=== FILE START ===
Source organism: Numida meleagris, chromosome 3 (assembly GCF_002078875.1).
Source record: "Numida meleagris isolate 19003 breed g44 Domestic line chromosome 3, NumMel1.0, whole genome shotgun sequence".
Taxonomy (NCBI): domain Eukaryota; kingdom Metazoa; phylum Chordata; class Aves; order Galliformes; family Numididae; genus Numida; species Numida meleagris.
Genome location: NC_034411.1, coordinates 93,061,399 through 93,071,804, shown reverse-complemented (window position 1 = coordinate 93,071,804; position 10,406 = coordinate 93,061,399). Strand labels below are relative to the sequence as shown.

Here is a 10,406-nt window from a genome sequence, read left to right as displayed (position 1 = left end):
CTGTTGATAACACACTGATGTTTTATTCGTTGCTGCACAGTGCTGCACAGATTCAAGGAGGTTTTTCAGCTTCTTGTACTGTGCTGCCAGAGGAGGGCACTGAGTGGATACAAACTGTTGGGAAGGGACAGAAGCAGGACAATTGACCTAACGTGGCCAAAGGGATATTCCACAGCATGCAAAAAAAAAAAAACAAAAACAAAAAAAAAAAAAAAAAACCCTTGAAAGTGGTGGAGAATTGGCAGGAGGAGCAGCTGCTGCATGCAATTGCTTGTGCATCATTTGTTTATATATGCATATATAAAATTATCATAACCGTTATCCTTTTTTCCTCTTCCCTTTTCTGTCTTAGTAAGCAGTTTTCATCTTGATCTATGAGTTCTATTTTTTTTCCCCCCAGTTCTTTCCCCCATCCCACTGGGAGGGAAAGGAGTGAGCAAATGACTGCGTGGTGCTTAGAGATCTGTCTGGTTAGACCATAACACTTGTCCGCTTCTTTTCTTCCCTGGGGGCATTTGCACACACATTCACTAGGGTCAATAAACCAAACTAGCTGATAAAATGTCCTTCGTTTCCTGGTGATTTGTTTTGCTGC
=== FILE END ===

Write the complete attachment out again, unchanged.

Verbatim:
Source organism: Numida meleagris, chromosome 3 (assembly GCF_002078875.1).
Source record: "Numida meleagris isolate 19003 breed g44 Domestic line chromosome 3, NumMel1.0, whole genome shotgun sequence".
Taxonomy (NCBI): domain Eukaryota; kingdom Metazoa; phylum Chordata; class Aves; order Galliformes; family Numididae; genus Numida; species Numida meleagris.
Genome location: NC_034411.1, coordinates 93,061,399 through 93,071,804, shown reverse-complemented (window position 1 = coordinate 93,071,804; position 10,406 = coordinate 93,061,399). Strand labels below are relative to the sequence as shown.

Here is a 10,406-nt window from a genome sequence, read left to right as displayed (position 1 = left end):
CTGTTGATAACACACTGATGTTTTATTCGTTGCTGCACAGTGCTGCACAGATTCAAGGAGGTTTTTCAGCTTCTTGTACTGTGCTGCCAGAGGAGGGCACTGAGTGGATACAAACTGTTGGGAAGGGACAGAAGCAGGACAATTGACCTAACGTGGCCAAAGGGATATTCCACAGCATGCAAAAAAAAAAAAACAAAAACAAAAAAAAAAAAAAAAAACCCTTGAAAGTGGTGGAGAATTGGCAGGAGGAGCAGCTGCTGCATGCAATTGCTTGTGCATCATTTGTTTATATATGCATATATAAAATTATCATAACCGTTATCCTTTTTTCCTCTTCCCTTTTCTGTCTTAGTAAGCAGTTTTCATCTTGATCTATGAGTTCTATTTTTTTTCCCCCCAGTTCTTTCCCCCATCCCACTGGGAGGGAAAGGAGTGAGCAAATGACTGCGTGGTGCTTAGAGATCTGTCTGGTTAGACCATAACACTTGTCCGCTTCTTTTCTTCCCTGGGGGCATTTGCACACACATTCACTAGGGTCAATAAACCAAACTAGCTGATAAAATGTCCTTCGTTTCCTGGTGATTTGTTTTGCTGC